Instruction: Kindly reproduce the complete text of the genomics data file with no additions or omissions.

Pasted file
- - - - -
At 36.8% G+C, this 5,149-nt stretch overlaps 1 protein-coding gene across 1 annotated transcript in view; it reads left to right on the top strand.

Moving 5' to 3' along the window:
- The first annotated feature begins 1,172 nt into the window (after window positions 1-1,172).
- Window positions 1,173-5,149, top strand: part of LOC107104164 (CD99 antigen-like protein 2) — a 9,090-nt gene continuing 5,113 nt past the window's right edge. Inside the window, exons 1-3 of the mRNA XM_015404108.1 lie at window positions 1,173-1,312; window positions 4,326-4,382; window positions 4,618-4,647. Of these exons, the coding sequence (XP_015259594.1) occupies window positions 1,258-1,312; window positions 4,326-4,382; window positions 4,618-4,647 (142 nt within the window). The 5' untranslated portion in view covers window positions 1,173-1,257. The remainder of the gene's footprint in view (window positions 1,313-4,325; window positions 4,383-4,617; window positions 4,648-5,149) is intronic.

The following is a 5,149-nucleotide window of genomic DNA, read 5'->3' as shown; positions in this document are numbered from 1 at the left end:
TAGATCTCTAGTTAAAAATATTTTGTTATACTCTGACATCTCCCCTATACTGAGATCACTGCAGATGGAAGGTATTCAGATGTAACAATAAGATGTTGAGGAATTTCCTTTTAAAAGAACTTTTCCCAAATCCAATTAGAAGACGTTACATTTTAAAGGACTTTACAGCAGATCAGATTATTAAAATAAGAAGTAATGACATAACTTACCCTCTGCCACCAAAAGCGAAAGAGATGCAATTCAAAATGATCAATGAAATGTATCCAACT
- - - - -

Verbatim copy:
At 36.8% G+C, this 5,149-nt stretch overlaps 1 protein-coding gene across 1 annotated transcript in view; it reads left to right on the top strand.

Moving 5' to 3' along the window:
- The first annotated feature begins 1,172 nt into the window (after window positions 1-1,172).
- Window positions 1,173-5,149, top strand: part of LOC107104164 (CD99 antigen-like protein 2) — a 9,090-nt gene continuing 5,113 nt past the window's right edge. Inside the window, exons 1-3 of the mRNA XM_015404108.1 lie at window positions 1,173-1,312; window positions 4,326-4,382; window positions 4,618-4,647. Of these exons, the coding sequence (XP_015259594.1) occupies window positions 1,258-1,312; window positions 4,326-4,382; window positions 4,618-4,647 (142 nt within the window). The 5' untranslated portion in view covers window positions 1,173-1,257. The remainder of the gene's footprint in view (window positions 1,313-4,325; window positions 4,383-4,617; window positions 4,648-5,149) is intronic.

The following is a 5,149-nucleotide window of genomic DNA, read 5'->3' as shown; positions in this document are numbered from 1 at the left end:
TAGATCTCTAGTTAAAAATATTTTGTTATACTCTGACATCTCCCCTATACTGAGATCACTGCAGATGGAAGGTATTCAGATGTAACAATAAGATGTTGAGGAATTTCCTTTTAAAAGAACTTTTCCCAAATCCAATTAGAAGACGTTACATTTTAAAGGACTTTACAGCAGATCAGATTATTAAAATAAGAAGTAATGACATAACTTACCCTCTGCCACCAAAAGCGAAAGAGATGCAATTCAAAATGATCAATGAAATGTATCCAACT